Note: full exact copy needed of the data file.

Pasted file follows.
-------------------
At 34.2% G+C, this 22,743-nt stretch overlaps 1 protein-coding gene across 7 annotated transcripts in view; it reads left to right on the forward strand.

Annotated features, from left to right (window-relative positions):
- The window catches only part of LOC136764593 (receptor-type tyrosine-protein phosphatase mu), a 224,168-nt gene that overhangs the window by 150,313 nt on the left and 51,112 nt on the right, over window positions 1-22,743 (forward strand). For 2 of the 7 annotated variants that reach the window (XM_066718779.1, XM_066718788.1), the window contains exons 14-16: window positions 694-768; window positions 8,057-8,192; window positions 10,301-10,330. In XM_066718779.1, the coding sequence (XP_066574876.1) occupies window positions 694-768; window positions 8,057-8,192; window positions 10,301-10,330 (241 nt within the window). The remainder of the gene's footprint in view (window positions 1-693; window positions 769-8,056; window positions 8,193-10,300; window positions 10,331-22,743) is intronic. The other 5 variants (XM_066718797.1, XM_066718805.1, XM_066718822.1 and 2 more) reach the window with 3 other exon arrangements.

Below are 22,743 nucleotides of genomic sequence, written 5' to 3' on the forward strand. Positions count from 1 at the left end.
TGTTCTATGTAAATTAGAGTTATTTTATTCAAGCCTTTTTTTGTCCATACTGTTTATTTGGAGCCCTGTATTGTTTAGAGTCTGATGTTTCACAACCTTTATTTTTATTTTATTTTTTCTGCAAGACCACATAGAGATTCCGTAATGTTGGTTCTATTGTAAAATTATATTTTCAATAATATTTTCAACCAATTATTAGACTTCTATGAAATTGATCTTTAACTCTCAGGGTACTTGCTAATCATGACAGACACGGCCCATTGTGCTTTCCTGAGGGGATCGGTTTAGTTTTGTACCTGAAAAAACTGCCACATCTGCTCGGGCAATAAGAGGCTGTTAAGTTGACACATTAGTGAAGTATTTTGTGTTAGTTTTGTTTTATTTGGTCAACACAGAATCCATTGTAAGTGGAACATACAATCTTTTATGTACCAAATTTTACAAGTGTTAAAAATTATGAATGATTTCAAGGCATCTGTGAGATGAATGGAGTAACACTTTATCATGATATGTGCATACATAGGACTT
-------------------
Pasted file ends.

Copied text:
At 34.2% G+C, this 22,743-nt stretch overlaps 1 protein-coding gene across 7 annotated transcripts in view; it reads left to right on the forward strand.

Annotated features, from left to right (window-relative positions):
- The window catches only part of LOC136764593 (receptor-type tyrosine-protein phosphatase mu), a 224,168-nt gene that overhangs the window by 150,313 nt on the left and 51,112 nt on the right, over window positions 1-22,743 (forward strand). For 2 of the 7 annotated variants that reach the window (XM_066718779.1, XM_066718788.1), the window contains exons 14-16: window positions 694-768; window positions 8,057-8,192; window positions 10,301-10,330. In XM_066718779.1, the coding sequence (XP_066574876.1) occupies window positions 694-768; window positions 8,057-8,192; window positions 10,301-10,330 (241 nt within the window). The remainder of the gene's footprint in view (window positions 1-693; window positions 769-8,056; window positions 8,193-10,300; window positions 10,331-22,743) is intronic. The other 5 variants (XM_066718797.1, XM_066718805.1, XM_066718822.1 and 2 more) reach the window with 3 other exon arrangements.

Below are 22,743 nucleotides of genomic sequence, written 5' to 3' on the forward strand. Positions count from 1 at the left end.
TGTTCTATGTAAATTAGAGTTATTTTATTCAAGCCTTTTTTTGTCCATACTGTTTATTTGGAGCCCTGTATTGTTTAGAGTCTGATGTTTCACAACCTTTATTTTTATTTTATTTTTTCTGCAAGACCACATAGAGATTCCGTAATGTTGGTTCTATTGTAAAATTATATTTTCAATAATATTTTCAACCAATTATTAGACTTCTATGAAATTGATCTTTAACTCTCAGGGTACTTGCTAATCATGACAGACACGGCCCATTGTGCTTTCCTGAGGGGATCGGTTTAGTTTTGTACCTGAAAAAACTGCCACATCTGCTCGGGCAATAAGAGGCTGTTAAGTTGACACATTAGTGAAGTATTTTGTGTTAGTTTTGTTTTATTTGGTCAACACAGAATCCATTGTAAGTGGAACATACAATCTTTTATGTACCAAATTTTACAAGTGTTAAAAATTATGAATGATTTCAAGGCATCTGTGAGATGAATGGAGTAACACTTTATCATGATATGTGCATACATAGGACTT